Spider‐Man: No Way Home – Michael Giacchino

Concerning spoilers: I avoided mentioning story plots in this review, but I have to address some concepts which you may not want to know.

Many different Marvel superhero movies have come out over the last twenty years: distinct movies for different heroes, and the most high-profile heroes have received many sequels. For most of these movies, different composers were hired and naturally they have created their own themes. Some superheroes have even seen several reboots, with different stories and actors, which is the case for the Spider-Man movies. I have fond memories of Spider-Man (2002), with a fantastic score written by Danny Elfman. He also wrote the music for the sequel Spider-Man 2 (2004). The two movies were part of a trilogy, and also a perfect example of a sequel getting music from a different composer: The music for Spider-Man 3 (2007) was composed by Christopher Young. In 2012 a reboot happened with The Amazing Spider-Man (2012), with music written by James Horner. Horner did not return to the franchise for The Amazing Spider-Man 2 (2014) since that assignment was given to Hans Zimmer and ‘The Magnificent Six’.

With the introduction of the Marvel Cinematic Universe, another reboot happened, starting with Spider-Man: Homecoming (2017). After the sequel, Spider-Man: Far From Home (2019), we have arrived at the latest Spider-Man movie in the franchise: Spider-Man: No Way Home. For the last three movies, there has not been a composer change, with Michael Giacchino having written the music for all three of them. You may be wondering why I am telling you all these trivia about the Spider-Man movies, and the reason is that I need to. Otherwise, I would not be able to tell you in this review how magnificent the score for No Way Home is.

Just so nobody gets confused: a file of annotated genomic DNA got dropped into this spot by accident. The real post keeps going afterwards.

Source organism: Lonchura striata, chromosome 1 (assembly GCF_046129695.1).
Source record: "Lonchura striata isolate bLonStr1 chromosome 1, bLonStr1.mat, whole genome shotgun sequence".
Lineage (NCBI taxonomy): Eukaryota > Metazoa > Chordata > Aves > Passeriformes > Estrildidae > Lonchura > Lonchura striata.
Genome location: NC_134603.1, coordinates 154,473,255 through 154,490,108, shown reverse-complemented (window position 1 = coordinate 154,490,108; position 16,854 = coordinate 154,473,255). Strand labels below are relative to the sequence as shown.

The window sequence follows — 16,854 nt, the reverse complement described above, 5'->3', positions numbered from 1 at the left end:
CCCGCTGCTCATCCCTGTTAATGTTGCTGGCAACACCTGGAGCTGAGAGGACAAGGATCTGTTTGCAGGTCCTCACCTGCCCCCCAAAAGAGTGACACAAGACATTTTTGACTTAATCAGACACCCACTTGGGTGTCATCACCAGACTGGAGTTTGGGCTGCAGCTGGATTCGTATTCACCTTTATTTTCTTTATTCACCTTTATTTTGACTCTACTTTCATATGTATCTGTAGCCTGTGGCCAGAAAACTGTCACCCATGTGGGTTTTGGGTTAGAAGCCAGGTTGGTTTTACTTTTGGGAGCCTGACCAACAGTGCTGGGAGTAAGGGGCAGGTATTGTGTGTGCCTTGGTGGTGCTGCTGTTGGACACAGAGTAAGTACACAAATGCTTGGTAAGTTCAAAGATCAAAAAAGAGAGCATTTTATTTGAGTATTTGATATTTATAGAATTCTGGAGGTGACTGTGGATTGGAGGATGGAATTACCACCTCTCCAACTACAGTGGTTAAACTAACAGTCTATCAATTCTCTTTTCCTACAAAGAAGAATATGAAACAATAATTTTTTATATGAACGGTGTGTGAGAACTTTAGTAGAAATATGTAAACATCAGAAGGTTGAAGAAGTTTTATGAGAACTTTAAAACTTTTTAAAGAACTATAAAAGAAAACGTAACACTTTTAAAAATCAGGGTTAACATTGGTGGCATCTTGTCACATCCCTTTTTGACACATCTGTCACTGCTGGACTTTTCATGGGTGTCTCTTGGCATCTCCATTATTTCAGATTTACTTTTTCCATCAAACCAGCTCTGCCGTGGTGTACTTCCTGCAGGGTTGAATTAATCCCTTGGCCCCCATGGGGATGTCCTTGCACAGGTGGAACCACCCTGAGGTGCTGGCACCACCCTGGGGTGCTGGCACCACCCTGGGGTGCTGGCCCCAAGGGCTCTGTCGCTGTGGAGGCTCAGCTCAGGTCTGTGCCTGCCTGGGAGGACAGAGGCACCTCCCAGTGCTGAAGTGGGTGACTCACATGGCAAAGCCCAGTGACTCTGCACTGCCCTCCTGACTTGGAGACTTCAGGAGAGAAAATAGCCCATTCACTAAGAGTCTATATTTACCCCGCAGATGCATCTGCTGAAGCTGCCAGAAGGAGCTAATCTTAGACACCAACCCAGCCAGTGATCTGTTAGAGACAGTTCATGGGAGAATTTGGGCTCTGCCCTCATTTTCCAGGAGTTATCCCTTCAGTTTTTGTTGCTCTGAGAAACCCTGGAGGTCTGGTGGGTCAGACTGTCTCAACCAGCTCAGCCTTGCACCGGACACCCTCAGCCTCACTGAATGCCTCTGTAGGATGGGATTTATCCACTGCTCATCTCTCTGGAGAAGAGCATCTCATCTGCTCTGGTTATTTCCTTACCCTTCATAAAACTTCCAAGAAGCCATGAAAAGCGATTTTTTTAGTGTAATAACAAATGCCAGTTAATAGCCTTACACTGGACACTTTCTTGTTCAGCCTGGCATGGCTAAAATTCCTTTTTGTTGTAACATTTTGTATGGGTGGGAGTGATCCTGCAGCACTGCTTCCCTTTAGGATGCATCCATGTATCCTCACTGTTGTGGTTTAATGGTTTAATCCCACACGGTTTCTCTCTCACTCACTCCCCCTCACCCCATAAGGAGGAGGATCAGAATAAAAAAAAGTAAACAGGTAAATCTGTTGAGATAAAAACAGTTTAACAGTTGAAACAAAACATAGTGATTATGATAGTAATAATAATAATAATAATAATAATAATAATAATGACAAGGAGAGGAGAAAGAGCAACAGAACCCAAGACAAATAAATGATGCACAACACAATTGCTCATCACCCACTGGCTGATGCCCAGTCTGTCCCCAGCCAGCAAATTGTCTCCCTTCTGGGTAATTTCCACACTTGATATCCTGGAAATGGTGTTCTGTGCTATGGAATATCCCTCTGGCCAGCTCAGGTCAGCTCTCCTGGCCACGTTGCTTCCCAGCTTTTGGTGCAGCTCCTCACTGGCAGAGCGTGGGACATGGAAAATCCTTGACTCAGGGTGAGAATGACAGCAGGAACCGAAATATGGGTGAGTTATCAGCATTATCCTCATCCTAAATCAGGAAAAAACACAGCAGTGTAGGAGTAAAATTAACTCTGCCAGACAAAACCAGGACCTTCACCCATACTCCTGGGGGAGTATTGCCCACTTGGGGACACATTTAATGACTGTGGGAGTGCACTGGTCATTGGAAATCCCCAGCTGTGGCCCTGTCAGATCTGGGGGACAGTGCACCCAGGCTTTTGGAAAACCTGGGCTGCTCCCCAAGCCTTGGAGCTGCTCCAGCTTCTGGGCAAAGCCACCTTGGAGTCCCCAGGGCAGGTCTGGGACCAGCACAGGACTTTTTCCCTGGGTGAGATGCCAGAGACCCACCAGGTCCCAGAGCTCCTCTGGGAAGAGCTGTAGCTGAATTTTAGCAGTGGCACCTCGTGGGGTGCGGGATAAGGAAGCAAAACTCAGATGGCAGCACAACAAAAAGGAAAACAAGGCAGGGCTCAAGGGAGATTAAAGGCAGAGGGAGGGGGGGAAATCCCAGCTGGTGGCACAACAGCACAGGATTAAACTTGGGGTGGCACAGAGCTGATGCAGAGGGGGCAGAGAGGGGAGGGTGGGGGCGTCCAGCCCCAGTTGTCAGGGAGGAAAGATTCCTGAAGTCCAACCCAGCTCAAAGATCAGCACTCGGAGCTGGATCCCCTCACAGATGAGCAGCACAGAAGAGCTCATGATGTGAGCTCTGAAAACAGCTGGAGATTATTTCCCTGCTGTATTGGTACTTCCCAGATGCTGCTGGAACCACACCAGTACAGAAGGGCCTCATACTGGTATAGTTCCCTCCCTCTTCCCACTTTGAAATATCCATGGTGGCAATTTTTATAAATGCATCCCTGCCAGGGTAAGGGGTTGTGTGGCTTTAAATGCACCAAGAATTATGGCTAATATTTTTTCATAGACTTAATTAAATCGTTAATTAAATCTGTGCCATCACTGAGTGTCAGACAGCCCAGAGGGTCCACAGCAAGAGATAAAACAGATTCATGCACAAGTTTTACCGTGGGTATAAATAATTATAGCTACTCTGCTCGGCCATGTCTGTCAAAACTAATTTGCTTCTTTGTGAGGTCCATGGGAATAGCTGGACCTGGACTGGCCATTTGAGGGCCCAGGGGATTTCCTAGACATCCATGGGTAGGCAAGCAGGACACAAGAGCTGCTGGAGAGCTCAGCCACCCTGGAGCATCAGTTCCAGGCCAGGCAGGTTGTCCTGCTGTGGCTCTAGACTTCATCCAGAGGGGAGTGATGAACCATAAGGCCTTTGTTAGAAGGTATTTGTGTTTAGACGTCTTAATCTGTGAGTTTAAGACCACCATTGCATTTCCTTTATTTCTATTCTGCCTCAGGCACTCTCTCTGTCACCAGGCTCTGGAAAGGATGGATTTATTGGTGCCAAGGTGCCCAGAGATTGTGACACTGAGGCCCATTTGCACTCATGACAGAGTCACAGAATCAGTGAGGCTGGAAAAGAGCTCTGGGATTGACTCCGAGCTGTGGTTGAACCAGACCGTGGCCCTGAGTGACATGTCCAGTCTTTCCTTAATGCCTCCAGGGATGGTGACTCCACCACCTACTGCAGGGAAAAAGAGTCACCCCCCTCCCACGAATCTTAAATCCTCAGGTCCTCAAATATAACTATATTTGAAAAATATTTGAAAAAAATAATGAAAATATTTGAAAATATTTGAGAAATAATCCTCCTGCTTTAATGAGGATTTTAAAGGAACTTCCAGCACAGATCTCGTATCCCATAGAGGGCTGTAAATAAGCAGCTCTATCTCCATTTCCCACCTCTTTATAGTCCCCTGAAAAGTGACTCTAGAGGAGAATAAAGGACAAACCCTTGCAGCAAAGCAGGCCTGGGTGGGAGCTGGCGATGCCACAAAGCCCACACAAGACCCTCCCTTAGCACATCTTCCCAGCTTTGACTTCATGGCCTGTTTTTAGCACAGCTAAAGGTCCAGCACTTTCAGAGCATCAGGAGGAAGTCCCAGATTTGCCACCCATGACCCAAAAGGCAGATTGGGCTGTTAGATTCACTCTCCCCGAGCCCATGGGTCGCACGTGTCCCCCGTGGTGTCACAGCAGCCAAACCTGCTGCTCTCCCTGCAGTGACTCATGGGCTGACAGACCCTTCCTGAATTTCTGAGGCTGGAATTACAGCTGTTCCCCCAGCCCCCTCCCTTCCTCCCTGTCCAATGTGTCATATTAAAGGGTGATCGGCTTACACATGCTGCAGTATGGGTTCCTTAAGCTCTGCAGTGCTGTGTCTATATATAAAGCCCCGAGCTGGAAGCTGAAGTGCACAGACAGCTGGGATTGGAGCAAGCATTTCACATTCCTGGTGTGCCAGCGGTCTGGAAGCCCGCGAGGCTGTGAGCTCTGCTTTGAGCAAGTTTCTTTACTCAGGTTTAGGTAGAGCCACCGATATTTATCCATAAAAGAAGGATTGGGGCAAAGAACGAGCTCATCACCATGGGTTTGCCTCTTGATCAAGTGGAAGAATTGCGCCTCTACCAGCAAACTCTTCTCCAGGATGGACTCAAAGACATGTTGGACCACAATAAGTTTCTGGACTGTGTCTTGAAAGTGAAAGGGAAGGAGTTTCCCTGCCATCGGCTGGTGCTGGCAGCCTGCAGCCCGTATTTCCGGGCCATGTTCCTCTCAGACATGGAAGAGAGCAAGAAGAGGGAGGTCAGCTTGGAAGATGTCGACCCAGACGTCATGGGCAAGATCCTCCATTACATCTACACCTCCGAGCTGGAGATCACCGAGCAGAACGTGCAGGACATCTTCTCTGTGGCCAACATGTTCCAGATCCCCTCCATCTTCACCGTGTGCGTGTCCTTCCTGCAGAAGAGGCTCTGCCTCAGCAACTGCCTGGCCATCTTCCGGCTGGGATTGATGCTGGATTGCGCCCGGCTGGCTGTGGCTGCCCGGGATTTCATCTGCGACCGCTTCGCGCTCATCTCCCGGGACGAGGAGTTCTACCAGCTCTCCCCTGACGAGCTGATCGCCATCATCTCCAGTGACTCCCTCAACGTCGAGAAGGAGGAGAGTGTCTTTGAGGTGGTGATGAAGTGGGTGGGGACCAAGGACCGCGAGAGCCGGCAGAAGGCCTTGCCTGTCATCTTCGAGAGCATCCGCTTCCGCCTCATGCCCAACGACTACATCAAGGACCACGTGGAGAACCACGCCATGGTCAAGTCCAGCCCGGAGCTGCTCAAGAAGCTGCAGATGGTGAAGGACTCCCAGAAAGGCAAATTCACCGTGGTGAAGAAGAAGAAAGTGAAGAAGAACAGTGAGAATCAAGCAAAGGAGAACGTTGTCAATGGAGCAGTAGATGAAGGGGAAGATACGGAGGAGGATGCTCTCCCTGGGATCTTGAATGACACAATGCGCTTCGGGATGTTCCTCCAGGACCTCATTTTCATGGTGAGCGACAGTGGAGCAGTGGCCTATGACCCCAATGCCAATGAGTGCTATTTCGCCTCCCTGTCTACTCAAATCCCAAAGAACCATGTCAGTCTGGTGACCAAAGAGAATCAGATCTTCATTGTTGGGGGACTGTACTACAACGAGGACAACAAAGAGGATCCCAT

First I want to talk about the themes Giacchino has created for this movie. We can, of course, enjoy the themes that Giacchino has created for the two previous movies. The main theme for Spider-Man is very light-hearted, perfect for the story about the superhero who is still a teen and is having adventures with his classmates. The theme can be heard for the first time in “Damage Control,” in which you can also find the Mysterio theme from Far From Home. The theme for MJ also makes its return. As far as I can tell, it only returns once in the track “Being a Spider Bites.” 

For the first half of the album, the majority of the music has the same light-heartedness as its two predecessors, by integrating the familiar themes into the music, together with other themes I will be discussing later in this review. The mood becomes much darker in the second half. It is emotional and desperate, as can be heard in “Exit Through the Lobby,” in which Giacchino introduces the most important theme. The gorgeous melody, which is performed on a piano first before the orchestra joins in, reflects the consequences and the responsibility of being a hero, and signals that the high school days are over. From this point on this responsibility theme can be heard a couple of times. In “A Doom With a View,” for example, the theme brilliantly transitions into an emotional cello solo of the main theme’s melody. In “Forget Me Knots” the theme receives the full orchestra and choir treatment as a wonderful finale, in which it is merged with the main theme, to represent the new and matured Spider-Man.

I have alluded to there being more themes, which is not a surprise since the Marvel Cinematic Universe is quite big with many other characters and stories. Some of these concepts have made their way into No Way Home and one of the characters is the hero Doctor Strange. Since Giacchino has also scored the Doctor Strange movie, the theme for Doctor Strange can be heard at some instances in the score. One of my highlights is the switching between the Doctor Strange and Spider-Man themes in “Sling vs Bling.”